Messages
3,558
Location
SE Pa
Originally Posted By: slowdime
I use this stuff called "Bleche White", I've got my tires mounted with the white band facing outward. Stuff does a great job at cleaning the tire; doesn't leave it gloss or anything, just clean.
Westley's Bleche White has been around for at least 50 years. It's the original whitewall tire cleaner since the 1950s, maybe earlier. We used gallons of it years ago. Back then, it was strong enough to burn your bare fingers and made tires whiter than white. Not as much use on today's full blackwalls, though. I think I have a gallon of it laying around somewhere. I will add that it was a great wiper rejuvenator, too. I'm not sure if the latest formula is the same as what we used, however, since the company has changed hands in recent years. I think the safest and easiest tire "treatment" for today's blackwalls is a quick wipe down with Vinylex or similar light duty rubber cleaner, followed by a regular car washing. Leaves them clean with a nice appearance, but without residue to fling around or affect the compound's native UV chemistry.
 
Messages
429
Location
Cascadia
Originally Posted By: Volvohead
Originally Posted By: slowdime
I use this stuff called "Bleche White", I've got my tires mounted with the white band facing outward. Stuff does a great job at cleaning the tire; doesn't leave it gloss or anything, just clean.
Westley's Bleche White has been around for at least 50 years. It's the original whitewall tire cleaner since the 1950s, maybe earlier. We used gallons of it years ago. Back then, it was strong enough to burn your bare fingers and made tires whiter than white. Not as much use on today's full blackwalls, though. I think I have a gallon of it laying around somewhere. I will add that it was a great wiper rejuvenator, too. I'm not sure if the latest formula is the same as what we used, however, since the company has changed hands in recent years. I think the safest and easiest tire "treatment" for today's blackwalls is a quick wipe down with Vinylex or similar light duty rubber cleaner, followed by a regular car washing. Leaves them clean with a nice appearance, but without residue to fling around or affect the compound's native UV chemistry.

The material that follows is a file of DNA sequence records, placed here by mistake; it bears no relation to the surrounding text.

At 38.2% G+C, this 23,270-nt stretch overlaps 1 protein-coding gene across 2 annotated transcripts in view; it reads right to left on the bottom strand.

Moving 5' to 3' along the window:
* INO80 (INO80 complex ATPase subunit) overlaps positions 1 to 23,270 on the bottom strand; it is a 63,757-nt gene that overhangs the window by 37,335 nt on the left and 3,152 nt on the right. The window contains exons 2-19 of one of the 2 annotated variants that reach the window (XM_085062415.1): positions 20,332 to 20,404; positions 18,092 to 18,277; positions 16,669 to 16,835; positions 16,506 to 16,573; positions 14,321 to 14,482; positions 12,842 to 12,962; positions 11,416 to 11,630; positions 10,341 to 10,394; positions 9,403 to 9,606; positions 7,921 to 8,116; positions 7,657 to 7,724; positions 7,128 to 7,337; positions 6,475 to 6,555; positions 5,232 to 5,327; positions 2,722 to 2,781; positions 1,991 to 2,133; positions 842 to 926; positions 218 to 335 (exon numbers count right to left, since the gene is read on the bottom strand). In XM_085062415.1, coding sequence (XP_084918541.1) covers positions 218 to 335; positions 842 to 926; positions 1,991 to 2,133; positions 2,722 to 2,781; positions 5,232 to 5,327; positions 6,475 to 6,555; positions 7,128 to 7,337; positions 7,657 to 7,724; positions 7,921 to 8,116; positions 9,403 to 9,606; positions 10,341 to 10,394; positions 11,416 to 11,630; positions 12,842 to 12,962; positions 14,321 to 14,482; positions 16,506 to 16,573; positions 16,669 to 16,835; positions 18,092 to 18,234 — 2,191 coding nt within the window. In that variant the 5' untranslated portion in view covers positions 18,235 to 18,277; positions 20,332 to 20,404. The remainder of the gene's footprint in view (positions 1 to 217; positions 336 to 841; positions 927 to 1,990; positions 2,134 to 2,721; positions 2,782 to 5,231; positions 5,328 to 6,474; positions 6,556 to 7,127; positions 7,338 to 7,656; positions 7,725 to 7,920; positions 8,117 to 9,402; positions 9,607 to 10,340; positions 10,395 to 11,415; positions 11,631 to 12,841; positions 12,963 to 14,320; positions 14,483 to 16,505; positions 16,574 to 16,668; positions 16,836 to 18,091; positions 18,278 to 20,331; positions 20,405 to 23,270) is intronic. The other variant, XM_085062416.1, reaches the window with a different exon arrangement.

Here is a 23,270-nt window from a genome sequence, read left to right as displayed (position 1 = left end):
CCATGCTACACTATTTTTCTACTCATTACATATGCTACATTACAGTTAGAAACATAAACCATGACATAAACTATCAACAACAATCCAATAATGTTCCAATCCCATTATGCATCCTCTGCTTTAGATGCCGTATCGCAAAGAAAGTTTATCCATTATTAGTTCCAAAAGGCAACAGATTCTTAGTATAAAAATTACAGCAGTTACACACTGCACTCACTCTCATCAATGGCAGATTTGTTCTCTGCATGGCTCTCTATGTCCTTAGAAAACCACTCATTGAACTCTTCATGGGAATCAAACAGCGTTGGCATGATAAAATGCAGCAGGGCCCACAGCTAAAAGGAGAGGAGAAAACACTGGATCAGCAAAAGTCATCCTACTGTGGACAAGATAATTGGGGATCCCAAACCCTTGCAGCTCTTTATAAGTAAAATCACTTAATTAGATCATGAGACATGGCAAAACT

It does a good job on black walls too. I used it on my girlfriends mazda and it took all the brake dust and gunk right off the tire. Following it up with something to condition the rubber would probably be a good idea though.
 
Messages
13,290
Location
ROCHESTER, NY
Originally Posted By: aquariuscsm
Pledge
I DO NOT RECOMMEND PLEDGE! I have experienced with PLEDGE years ago on the tires, black/rubber body side molding and the paint of the vehicle. This is what PLEDGE and some other lesser/similar products do: *On plastics and rubber, it caused premature cracking/checking. *On paint, it causes the paint to dry and brings out the imperfections in the paint over time! *On interior plastics and vinyls, it caused the material to dry and crack again, over time. But, the time is soon not years! Each material has a different length of time that it starts to deteriorate. And it will happen! I even tried(believe it or not) on a pair of cheap black sneakers that were made from Man Made Materials. And the same thing happened. They cracked and peeled terribly! If PLEDGE is working for someone then, Great! But, it's terrible stuff for the automotive world. USE PLEDGE ON WOOD SURFACES!
 
Messages
73
Location
Mississippi
I put the new amoral outlast stuff on my truck tires at the first of may. Still looks good. Goes on glossy but soon dulls thank goodness. It's like a waxy clear coat the best way I can describe. I got over spray on rims. I won't make that mistake twice.